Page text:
• Was the individual facing toward or away from the gun?
  • Who shot them?
  • If you are familiar with types of guns, what type of gun was used?
  • How many shots were heard?
  • Does the individual know why they were shot?
  • Does the individual with the gunshot wound own a firearm?
  • How far away from the gun were they?

These questions will aid in the evaluation of the wound, and either corroborate or refute the information being disclosed.

An Unusual Case Study

It is not every day that an examiner evaluates an individual with two entrance wounds and two exit wounds. The following case will showcase the physical presentation of a self-sustained gunshot wound. A man in his 20s presented to the emergency department after a gunshot wound. He described placing the firearm into the front right pocket of his jeans. The gun discharged and the projectile traveled superior to inferior and from lateral to medial through his right testicle and exited through his left testicle. In this case, there was contact with clothing, as the firearm was located within the front pocket. Gases were injected into the pelvic area where the barrel was located. The gases that were ejected were caught between the pocket liner and the underlying skin. As such, not all the gases went into the wound, but on the surface of the skin the presentation of seared skin, soot, and triangular-shaped tears was noted. The pocket liner expanded, and the flame as well as the bullet made contact with the skin, resulting in additional injury.

The following pictures depict the wound presentations identified during the medical forensic evaluation.

This image shows the entrance wound at the base of the right testicle, at the ten o’clock position. Notice the soot and seared skin that is present. Close examination shows there are triangular shaped tears present as well.

The projectile traveled through the testicular region and exited through the left testicle at the four o'clock position. Note the absence of seared skin and soot; there is no stippling present; and there are some definitive triangular shaped tears visualized on the superior portion of the wound.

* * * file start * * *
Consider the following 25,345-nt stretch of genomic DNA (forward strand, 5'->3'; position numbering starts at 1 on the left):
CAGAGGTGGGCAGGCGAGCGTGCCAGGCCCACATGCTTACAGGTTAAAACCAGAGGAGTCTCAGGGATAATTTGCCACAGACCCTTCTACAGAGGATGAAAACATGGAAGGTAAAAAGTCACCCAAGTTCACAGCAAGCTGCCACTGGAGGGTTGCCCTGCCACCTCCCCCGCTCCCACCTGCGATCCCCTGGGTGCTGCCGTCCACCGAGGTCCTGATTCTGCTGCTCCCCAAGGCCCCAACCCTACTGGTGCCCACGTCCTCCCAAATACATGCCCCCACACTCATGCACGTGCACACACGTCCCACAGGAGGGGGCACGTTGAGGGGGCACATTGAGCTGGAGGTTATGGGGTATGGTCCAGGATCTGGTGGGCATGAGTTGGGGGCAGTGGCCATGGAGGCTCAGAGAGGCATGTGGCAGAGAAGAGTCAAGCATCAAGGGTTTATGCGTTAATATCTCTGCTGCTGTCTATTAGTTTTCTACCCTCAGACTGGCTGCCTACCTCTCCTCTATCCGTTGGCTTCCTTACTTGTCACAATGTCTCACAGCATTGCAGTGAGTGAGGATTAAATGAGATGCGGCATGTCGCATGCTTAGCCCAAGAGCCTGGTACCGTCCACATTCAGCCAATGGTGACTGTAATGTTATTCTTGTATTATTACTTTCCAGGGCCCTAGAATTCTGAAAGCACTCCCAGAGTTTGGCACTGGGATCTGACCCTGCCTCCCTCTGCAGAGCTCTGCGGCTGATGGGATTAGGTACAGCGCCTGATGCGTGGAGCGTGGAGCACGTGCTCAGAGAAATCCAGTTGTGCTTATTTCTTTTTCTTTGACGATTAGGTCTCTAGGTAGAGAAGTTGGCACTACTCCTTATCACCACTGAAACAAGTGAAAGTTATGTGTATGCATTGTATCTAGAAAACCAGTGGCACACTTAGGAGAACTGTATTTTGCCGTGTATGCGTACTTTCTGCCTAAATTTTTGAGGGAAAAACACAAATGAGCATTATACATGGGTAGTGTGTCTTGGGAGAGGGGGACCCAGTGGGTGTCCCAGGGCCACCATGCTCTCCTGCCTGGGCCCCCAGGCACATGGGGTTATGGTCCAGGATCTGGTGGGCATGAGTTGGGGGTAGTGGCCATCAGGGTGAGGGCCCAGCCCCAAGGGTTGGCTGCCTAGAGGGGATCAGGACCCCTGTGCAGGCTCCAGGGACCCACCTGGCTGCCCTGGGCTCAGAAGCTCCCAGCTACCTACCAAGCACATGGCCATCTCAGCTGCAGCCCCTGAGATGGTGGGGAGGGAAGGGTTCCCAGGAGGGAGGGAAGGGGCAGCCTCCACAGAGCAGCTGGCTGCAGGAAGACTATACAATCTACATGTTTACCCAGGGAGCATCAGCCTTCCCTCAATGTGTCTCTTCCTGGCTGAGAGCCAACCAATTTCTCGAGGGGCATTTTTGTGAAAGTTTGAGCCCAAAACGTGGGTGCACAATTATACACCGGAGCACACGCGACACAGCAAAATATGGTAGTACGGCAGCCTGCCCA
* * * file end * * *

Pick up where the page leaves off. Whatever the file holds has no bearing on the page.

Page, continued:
Inside the right-front pocket liner, bullet wipe and fiber defects were visualized. Bullet wipe residue transfer caused when the projectile passes through the pocket liner. The bullet wipe forms when the carbon residue present in the barrel is transferred onto the projectile as it travels downward, which is then deposited on the pocket liner. The bullet, which was a soft-nosed lead without a jacket present, travels down the barrel and the lead wipes off onto the clothing.

Primer residue was noted. This arises when the projectile is discharged and a puff of residue from the primer is expelled initially out of the barrel and is deposited on the pocket liner. There is also an absence of projectile lubricant, which is an oil that may be deposited onto the projectile while it is located either in the magazine or the chamber. When the projectile is discharged, the lubricant then travels down the barrel and makes contact with the right pocket liner.

Interestingly, the projectile then re-entered through a comet tail abrasion collar and traveled inferiorly down the inner aspect of the medial aspect of the left thigh and then exited. The projectile was ultimately located within the residence.

Because of the anatomical location of the injuries, the gunshot wound victim was subsequently transported after stabilization for additional evaluation and treatment in a trauma center under the care of a urologist.

This case study is a fascinating look at the travel path and the injuries left behind. To have all the injury presentations visualized on the skin—minus tattooing or stippling—was, in this authors and examiner’s opinion, a once-in-a-lifetime case presentation.

Editor's Note: In the October issue of Evidence Technology Magazine, Dr. Jennifer Johnson will provide an article on packaging evidence collected from gunshot wound individuals.


About the Author

This e-mail address is being protected from spam bots, you need JavaScript enabled to view it is a board-certified women’s health nurse practitioner, board-certified advanced forensic nurse, and sexual assault nurse examiner with more than 20 years’ experience in practice. She previously developed and managed a comprehensive forensics program in the Midwest and is the president and owner of Johnson Legal Nurse Consulting, LLC. Johnson is an appointed member of several professional and governmental organizations related to forensic nursing, including the National Institute of Standards and Technology/National Institute of Justice Evidence Management Project, and is the President Elect and a Co-Founder of the Academy of Forensic Nursing.